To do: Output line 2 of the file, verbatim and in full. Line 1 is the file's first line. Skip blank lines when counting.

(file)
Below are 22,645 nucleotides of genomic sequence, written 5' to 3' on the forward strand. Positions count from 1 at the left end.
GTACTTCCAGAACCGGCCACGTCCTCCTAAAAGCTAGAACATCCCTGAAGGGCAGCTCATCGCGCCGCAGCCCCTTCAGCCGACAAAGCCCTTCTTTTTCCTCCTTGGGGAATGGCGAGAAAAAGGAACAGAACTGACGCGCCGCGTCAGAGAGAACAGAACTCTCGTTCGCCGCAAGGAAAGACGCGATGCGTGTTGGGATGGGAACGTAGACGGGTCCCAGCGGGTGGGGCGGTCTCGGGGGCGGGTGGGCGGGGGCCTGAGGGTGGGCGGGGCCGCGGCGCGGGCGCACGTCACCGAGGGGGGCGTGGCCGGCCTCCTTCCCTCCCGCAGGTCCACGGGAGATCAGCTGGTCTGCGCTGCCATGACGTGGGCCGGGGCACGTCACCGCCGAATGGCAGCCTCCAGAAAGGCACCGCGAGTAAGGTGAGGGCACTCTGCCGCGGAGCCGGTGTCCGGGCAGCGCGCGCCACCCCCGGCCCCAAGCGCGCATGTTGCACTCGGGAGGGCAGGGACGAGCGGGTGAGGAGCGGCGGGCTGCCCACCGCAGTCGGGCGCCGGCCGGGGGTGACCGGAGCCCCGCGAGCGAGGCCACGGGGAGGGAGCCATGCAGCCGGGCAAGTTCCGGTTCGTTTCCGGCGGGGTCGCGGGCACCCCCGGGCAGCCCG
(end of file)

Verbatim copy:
GTACTTCCAGAACCGGCCACGTCCTCCTAAAAGCTAGAACATCCCTGAAGGGCAGCTCATCGCGCCGCAGCCCCTTCAGCCGACAAAGCCCTTCTTTTTCCTCCTTGGGGAATGGCGAGAAAAAGGAACAGAACTGACGCGCCGCGTCAGAGAGAACAGAACTCTCGTTCGCCGCAAGGAAAGACGCGATGCGTGTTGGGATGGGAACGTAGACGGGTCCCAGCGGGTGGGGCGGTCTCGGGGGCGGGTGGGCGGGGGCCTGAGGGTGGGCGGGGCCGCGGCGCGGGCGCACGTCACCGAGGGGGGCGTGGCCGGCCTCCTTCCCTCCCGCAGGTCCACGGGAGATCAGCTGGTCTGCGCTGCCATGACGTGGGCCGGGGCACGTCACCGCCGAATGGCAGCCTCCAGAAAGGCACCGCGAGTAAGGTGAGGGCACTCTGCCGCGGAGCCGGTGTCCGGGCAGCGCGCGCCACCCCCGGCCCCAAGCGCGCATGTTGCACTCGGGAGGGCAGGGACGAGCGGGTGAGGAGCGGCGGGCTGCCCACCGCAGTCGGGCGCCGGCCGGGGGTGACCGGAGCCCCGCGAGCGAGGCCACGGGGAGGGAGCCATGCAGCCGGGCAAGTTCCGGTTCGTTTCCGGCGGGGTCGCGGGCACCCCCGGGCAGCCCG